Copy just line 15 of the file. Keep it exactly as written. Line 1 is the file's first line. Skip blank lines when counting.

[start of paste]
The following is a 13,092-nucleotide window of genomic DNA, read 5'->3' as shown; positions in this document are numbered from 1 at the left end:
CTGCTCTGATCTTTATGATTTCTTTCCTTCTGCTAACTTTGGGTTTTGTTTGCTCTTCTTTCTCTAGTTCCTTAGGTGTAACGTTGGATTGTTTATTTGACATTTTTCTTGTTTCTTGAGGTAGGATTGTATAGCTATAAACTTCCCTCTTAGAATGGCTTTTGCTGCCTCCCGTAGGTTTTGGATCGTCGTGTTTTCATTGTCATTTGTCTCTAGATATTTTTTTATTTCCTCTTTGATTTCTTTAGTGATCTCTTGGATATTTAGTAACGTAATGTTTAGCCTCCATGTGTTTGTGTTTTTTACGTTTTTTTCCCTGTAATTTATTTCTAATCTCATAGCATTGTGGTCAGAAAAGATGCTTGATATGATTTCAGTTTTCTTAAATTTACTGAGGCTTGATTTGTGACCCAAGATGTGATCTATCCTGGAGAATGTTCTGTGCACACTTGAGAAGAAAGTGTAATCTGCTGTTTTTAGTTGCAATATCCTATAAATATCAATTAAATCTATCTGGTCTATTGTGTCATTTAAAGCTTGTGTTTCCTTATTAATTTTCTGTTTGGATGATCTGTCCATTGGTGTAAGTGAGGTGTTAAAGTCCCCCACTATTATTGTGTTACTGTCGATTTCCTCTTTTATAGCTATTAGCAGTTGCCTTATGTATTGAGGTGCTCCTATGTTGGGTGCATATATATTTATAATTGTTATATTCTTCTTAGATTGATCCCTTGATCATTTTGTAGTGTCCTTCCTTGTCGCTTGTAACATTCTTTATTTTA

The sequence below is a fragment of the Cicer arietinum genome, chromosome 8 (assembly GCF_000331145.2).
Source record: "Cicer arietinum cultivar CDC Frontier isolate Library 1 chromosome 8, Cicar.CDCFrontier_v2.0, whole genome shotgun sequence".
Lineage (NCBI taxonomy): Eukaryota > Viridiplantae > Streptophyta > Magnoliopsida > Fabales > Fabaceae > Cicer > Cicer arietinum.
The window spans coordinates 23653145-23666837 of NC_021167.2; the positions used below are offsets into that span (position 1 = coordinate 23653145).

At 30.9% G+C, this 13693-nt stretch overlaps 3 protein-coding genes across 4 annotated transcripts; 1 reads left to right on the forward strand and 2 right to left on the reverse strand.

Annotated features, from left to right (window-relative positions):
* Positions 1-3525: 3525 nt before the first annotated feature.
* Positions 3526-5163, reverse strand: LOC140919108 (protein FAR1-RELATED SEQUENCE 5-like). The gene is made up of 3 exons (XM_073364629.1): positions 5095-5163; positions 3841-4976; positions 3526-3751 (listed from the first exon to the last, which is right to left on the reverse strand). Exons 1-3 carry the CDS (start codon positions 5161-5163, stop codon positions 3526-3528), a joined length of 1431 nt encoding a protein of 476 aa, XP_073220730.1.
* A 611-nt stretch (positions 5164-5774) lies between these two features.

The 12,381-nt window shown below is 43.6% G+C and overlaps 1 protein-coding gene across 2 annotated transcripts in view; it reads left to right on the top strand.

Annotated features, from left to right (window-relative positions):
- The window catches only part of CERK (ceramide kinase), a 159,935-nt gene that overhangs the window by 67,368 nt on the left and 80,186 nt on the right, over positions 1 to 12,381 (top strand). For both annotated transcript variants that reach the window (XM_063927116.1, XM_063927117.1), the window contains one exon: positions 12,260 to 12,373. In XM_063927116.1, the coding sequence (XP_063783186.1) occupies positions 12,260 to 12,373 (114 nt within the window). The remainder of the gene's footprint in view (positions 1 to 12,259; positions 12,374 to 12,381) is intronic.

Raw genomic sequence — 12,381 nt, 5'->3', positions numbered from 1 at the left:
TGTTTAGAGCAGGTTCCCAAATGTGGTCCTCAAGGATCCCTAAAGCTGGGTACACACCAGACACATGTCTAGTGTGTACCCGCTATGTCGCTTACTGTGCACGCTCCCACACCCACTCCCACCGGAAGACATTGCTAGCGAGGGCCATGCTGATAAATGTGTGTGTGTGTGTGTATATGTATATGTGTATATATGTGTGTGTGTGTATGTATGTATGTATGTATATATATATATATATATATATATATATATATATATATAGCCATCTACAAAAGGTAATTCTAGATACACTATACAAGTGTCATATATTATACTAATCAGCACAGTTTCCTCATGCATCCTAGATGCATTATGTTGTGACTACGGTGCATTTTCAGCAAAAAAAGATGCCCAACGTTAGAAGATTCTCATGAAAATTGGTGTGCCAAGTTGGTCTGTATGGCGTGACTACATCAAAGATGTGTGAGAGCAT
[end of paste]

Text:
Raw genomic sequence — 12,381 nt, 5'->3', positions numbered from 1 at the left: